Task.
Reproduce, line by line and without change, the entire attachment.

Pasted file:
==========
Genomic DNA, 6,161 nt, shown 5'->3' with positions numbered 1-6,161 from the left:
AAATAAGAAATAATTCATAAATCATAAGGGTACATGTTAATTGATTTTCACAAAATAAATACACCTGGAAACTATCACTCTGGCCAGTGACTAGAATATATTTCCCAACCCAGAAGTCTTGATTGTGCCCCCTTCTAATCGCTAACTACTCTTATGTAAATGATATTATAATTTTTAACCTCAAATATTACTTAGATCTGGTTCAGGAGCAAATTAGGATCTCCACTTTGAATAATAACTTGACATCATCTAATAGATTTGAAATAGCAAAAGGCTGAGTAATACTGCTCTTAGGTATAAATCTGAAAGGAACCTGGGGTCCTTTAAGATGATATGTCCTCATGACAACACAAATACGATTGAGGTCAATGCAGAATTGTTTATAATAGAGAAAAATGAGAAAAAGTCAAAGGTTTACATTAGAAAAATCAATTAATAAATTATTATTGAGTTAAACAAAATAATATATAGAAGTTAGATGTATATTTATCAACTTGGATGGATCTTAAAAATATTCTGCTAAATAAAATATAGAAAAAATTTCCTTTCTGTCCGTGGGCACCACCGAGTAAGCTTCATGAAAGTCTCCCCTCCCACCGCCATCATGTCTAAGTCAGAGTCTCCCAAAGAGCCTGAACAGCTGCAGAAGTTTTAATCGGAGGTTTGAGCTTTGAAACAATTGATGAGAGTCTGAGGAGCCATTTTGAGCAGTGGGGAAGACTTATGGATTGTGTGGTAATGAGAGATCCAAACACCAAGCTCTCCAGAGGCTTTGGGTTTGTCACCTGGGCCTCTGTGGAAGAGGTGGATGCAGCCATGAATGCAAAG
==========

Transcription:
Genomic DNA, 6,161 nt, shown 5'->3' with positions numbered 1-6,161 from the left:
AAATAAGAAATAATTCATAAATCATAAGGGTACATGTTAATTGATTTTCACAAAATAAATACACCTGGAAACTATCACTCTGGCCAGTGACTAGAATATATTTCCCAACCCAGAAGTCTTGATTGTGCCCCCTTCTAATCGCTAACTACTCTTATGTAAATGATATTATAATTTTTAACCTCAAATATTACTTAGATCTGGTTCAGGAGCAAATTAGGATCTCCACTTTGAATAATAACTTGACATCATCTAATAGATTTGAAATAGCAAAAGGCTGAGTAATACTGCTCTTAGGTATAAATCTGAAAGGAACCTGGGGTCCTTTAAGATGATATGTCCTCATGACAACACAAATACGATTGAGGTCAATGCAGAATTGTTTATAATAGAGAAAAATGAGAAAAAGTCAAAGGTTTACATTAGAAAAATCAATTAATAAATTATTATTGAGTTAAACAAAATAATATATAGAAGTTAGATGTATATTTATCAACTTGGATGGATCTTAAAAATATTCTGCTAAATAAAATATAGAAAAAATTTCCTTTCTGTCCGTGGGCACCACCGAGTAAGCTTCATGAAAGTCTCCCCTCCCACCGCCATCATGTCTAAGTCAGAGTCTCCCAAAGAGCCTGAACAGCTGCAGAAGTTTTAATCGGAGGTTTGAGCTTTGAAACAATTGATGAGAGTCTGAGGAGCCATTTTGAGCAGTGGGGAAGACTTATGGATTGTGTGGTAATGAGAGATCCAAACACCAAGCTCTCCAGAGGCTTTGGGTTTGTCACCTGGGCCTCTGTGGAAGAGGTGGATGCAGCCATGAATGCAAAG